I read Nagasaki by Éric Faye in July, so I had to skim the book this week to refresh my memory in order to share some thoughts about it. Éric Faye is a French journalist and the author of many books; this book was translated from French by Emily Boyce, but the book is set in Nagasaki, Japan. It is based on a story that appeared in several Japanese newspapers in May 2008, and it has a distinct Japanese feel to it, so I think it qualifies as Japanese literature. Thankfully, it's not too late to add my post to Dolce Bellezza's Japanese Literature Challenge 9. I received Nagasaki in the mail over a year ago from Meryl Zegarek Public Relations.
If you take a good look at the book cover above (click to enlargen it), you'll see that the book is described as brief and understated (two qualities which added to its appeal for me) by L'Express, a French weekly news magazine headquartered in Paris. As I mentioned in a previous post, I chose to read this mystery novella during the weekend that my daughter, Jasmine, was leaving for Japan, to teach English. We headed up to Los Angeles together before her departure, and I brought along a book set in Japan, in her honor. Nagasaki is just over 100 pages, so it was the right length to read in my sparse spare time that weekend. (Jasmine told me quite recently that she went to a library in Japan that is near her. Of course, this pleases me.)
Nagasaki centers around the main character, a 56-year-old, unmarried meteorologist, Shimura Kobo, who lives a simple life in a modest house in a suburb of Nagasaki. He is comfortable in his solitude. His neighborhood is safe, and he often left his front door unlocked. His life has been ordinary and predictable, perhaps dull even, up until now. Suddenly, he notices that certain things in his orderly house are missing, or have been slightly moved. At least he thinks this is the case--he is not sure. Shimura becomes uneasy. He wonders if has an unseen, uninvited house guest, or if he's just imagining or forgetting things. For example, there is less juice in the container (from the back cover : "Only eight centimetres of juice remained, compared to fifteen when I had left for work").
"I had new evidence that something really was going on, the third such sign in the last fortnight, and bear in mind that I'm a very rational person, not someone who would believe a ghost was popping in in to quench his thirst and polish off the leftovers."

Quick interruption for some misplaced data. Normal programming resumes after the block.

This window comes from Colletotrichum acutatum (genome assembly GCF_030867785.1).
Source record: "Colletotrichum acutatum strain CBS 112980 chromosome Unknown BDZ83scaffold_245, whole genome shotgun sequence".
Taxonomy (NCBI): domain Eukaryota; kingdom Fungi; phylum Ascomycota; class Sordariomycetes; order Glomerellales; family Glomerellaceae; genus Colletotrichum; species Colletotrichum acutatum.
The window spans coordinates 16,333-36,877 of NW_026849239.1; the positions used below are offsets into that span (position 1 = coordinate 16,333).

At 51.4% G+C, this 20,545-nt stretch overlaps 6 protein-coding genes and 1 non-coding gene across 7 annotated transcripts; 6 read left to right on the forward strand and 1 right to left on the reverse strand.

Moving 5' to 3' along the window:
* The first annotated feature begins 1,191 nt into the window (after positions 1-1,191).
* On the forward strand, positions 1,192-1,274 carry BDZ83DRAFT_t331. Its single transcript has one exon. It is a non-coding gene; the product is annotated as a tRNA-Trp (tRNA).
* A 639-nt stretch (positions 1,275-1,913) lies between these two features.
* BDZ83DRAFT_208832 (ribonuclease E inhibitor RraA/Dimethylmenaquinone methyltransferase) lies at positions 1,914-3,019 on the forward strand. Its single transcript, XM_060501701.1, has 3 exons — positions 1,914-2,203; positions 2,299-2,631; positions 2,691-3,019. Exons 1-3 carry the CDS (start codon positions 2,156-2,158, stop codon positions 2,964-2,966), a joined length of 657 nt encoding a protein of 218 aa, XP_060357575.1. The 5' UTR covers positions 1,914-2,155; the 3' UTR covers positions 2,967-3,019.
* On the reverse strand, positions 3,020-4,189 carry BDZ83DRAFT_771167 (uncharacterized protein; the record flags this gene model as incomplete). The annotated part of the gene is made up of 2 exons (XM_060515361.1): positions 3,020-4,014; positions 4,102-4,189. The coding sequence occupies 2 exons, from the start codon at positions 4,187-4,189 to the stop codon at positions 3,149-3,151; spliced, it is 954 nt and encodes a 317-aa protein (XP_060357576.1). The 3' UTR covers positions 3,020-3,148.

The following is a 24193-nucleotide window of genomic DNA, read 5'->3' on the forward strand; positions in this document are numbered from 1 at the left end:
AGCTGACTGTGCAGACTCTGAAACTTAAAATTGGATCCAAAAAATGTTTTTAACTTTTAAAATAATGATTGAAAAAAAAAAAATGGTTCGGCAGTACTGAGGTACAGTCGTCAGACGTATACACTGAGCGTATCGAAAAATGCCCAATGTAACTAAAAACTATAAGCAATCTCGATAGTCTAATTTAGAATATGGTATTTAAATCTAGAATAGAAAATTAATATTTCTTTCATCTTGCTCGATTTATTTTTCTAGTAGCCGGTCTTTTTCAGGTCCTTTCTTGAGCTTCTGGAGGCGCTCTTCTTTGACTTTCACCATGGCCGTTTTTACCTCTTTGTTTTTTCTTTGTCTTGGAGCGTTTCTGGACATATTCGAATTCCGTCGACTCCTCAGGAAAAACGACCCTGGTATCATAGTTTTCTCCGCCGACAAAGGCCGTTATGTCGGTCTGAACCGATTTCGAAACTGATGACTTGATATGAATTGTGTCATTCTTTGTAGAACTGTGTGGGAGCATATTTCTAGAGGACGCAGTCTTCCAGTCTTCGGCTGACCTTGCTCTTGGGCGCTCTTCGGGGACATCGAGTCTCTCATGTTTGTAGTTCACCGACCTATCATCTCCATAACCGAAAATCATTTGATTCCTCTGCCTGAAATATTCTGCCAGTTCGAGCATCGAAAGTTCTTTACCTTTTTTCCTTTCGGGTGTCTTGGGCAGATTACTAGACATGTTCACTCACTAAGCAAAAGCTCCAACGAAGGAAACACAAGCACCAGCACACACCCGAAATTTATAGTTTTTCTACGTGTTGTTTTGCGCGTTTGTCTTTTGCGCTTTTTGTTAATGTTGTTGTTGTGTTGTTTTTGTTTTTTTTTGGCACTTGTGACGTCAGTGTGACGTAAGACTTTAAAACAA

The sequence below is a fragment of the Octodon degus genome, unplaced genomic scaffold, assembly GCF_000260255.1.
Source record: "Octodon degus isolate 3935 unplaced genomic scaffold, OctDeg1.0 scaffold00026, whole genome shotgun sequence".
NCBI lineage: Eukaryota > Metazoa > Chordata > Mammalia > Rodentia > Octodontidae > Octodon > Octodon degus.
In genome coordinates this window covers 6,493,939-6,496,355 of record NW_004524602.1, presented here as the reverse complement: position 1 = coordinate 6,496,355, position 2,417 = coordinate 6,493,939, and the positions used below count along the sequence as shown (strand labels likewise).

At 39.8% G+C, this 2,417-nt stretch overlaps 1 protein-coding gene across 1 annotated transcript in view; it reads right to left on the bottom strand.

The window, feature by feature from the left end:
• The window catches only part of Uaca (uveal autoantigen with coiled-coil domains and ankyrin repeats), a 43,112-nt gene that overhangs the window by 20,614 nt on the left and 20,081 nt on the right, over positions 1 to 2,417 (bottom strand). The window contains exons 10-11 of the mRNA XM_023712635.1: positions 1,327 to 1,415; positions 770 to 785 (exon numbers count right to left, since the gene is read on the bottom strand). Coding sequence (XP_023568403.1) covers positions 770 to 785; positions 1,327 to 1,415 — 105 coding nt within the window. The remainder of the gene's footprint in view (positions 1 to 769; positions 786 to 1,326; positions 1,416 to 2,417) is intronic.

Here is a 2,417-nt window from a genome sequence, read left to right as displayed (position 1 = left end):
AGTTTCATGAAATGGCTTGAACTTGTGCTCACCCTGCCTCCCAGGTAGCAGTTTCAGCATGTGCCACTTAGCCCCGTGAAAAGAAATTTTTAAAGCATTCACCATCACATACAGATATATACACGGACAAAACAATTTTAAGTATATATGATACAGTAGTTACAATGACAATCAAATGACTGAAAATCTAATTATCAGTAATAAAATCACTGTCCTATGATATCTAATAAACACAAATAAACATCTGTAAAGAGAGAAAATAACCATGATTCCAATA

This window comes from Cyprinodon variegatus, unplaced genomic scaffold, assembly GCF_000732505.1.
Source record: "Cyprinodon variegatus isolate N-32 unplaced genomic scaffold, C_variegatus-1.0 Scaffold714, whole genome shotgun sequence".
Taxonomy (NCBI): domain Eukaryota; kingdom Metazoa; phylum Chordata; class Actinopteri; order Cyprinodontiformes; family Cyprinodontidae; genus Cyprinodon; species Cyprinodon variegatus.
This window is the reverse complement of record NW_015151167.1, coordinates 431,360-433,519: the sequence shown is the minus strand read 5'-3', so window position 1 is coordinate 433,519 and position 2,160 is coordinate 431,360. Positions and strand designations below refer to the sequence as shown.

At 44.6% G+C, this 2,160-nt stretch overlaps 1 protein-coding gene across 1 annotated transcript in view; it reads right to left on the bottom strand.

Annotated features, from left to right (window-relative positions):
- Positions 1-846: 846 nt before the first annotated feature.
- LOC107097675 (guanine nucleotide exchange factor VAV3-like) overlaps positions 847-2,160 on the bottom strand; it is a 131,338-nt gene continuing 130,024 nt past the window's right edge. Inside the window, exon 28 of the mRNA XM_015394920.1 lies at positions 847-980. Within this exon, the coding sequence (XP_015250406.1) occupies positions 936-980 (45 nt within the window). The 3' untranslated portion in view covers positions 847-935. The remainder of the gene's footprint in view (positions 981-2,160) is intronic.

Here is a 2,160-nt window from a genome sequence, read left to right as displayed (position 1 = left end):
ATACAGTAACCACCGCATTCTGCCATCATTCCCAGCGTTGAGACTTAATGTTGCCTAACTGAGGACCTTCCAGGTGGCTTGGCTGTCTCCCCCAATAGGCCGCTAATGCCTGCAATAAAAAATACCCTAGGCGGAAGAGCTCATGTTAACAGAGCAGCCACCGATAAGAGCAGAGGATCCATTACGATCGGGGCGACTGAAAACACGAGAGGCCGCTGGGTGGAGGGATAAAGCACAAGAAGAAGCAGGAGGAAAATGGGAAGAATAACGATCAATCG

Nagasaki, Éric Faye
Much of the book is written from the point of view of the main character. Shimura's inner thoughts, his internal monologue, and his numerous questions are presented. He doubts what he sees, and he questions what is happening in his house. He's puzzled and repulsed by the possibility that a stranger, an intruder, may be living in his home. Determined to solve this troubling mystery, Shimura sets up a webcam so that he can "spy" on his house while he's at work.
Though quiet and contemplative, Nagasaki holds your attention firmly. As I read this novel, I became entranced. I imagined myself experiencing this odd scenario. If I lived alone, I would be alarmed if I thought someone else was eating the food in my refrigerator, or otherwise using my personal stuff. It would feel creepy. As mentioned above, I skimmed the book before I wrote this post, and reread parts. Now I want to reread the whole book again, slowly. This thoughtful novella is beautifully written. It is simply sublime.
Thanks to Meryl Zegarek Public Relations for sending me a complimentary copy of this book, and to Bellezza from Dolce Bellezza for hosting the Japanese Literature Reading Challenge 9. It has been a joy to participate. Although I've only read a handful of Japanese novels over the past few years, I've deeply enjoyed them. I've also shared several with Jasmine, who's now able to read some of them in Japanese!
Thanks for reading! I hope you are having a wonderful holiday season. Your comments are a valuable addition to this post.